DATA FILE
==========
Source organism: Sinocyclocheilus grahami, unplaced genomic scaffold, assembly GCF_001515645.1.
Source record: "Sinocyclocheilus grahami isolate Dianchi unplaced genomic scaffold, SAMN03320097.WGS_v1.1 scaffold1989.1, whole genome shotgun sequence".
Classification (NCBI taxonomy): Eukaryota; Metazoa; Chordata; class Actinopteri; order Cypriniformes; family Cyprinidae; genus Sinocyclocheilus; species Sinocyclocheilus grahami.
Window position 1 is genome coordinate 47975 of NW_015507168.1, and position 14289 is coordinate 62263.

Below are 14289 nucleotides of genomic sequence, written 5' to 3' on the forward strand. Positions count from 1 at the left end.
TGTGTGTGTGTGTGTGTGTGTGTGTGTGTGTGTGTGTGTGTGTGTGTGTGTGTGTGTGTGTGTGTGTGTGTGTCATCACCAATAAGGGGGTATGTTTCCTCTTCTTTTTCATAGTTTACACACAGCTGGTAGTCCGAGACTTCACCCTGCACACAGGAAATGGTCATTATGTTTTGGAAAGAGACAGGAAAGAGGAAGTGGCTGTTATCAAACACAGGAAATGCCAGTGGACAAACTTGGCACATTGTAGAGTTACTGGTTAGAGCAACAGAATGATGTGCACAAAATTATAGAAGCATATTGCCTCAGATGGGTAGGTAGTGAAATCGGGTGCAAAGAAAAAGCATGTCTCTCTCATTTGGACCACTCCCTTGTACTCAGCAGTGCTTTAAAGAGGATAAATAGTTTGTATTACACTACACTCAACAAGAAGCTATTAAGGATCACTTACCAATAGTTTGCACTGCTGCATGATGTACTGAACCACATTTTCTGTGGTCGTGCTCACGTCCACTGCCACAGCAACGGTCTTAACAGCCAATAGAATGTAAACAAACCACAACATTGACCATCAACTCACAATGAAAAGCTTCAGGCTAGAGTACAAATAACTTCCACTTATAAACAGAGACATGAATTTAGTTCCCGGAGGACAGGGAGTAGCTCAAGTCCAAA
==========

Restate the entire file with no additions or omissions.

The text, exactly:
Source organism: Sinocyclocheilus grahami, unplaced genomic scaffold, assembly GCF_001515645.1.
Source record: "Sinocyclocheilus grahami isolate Dianchi unplaced genomic scaffold, SAMN03320097.WGS_v1.1 scaffold1989.1, whole genome shotgun sequence".
Classification (NCBI taxonomy): Eukaryota; Metazoa; Chordata; class Actinopteri; order Cypriniformes; family Cyprinidae; genus Sinocyclocheilus; species Sinocyclocheilus grahami.
Window position 1 is genome coordinate 47975 of NW_015507168.1, and position 14289 is coordinate 62263.

Below are 14289 nucleotides of genomic sequence, written 5' to 3' on the forward strand. Positions count from 1 at the left end.
TGTGTGTGTGTGTGTGTGTGTGTGTGTGTGTGTGTGTGTGTGTGTGTGTGTGTGTGTGTGTGTGTGTGTGTGTCATCACCAATAAGGGGGTATGTTTCCTCTTCTTTTTCATAGTTTACACACAGCTGGTAGTCCGAGACTTCACCCTGCACACAGGAAATGGTCATTATGTTTTGGAAAGAGACAGGAAAGAGGAAGTGGCTGTTATCAAACACAGGAAATGCCAGTGGACAAACTTGGCACATTGTAGAGTTACTGGTTAGAGCAACAGAATGATGTGCACAAAATTATAGAAGCATATTGCCTCAGATGGGTAGGTAGTGAAATCGGGTGCAAAGAAAAAGCATGTCTCTCTCATTTGGACCACTCCCTTGTACTCAGCAGTGCTTTAAAGAGGATAAATAGTTTGTATTACACTACACTCAACAAGAAGCTATTAAGGATCACTTACCAATAGTTTGCACTGCTGCATGATGTACTGAACCACATTTTCTGTGGTCGTGCTCACGTCCACTGCCACAGCAACGGTCTTAACAGCCAATAGAATGTAAACAAACCACAACATTGACCATCAACTCACAATGAAAAGCTTCAGGCTAGAGTACAAATAACTTCCACTTATAAACAGAGACATGAATTTAGTTCCCGGAGGACAGGGAGTAGCTCAAGTCCAAA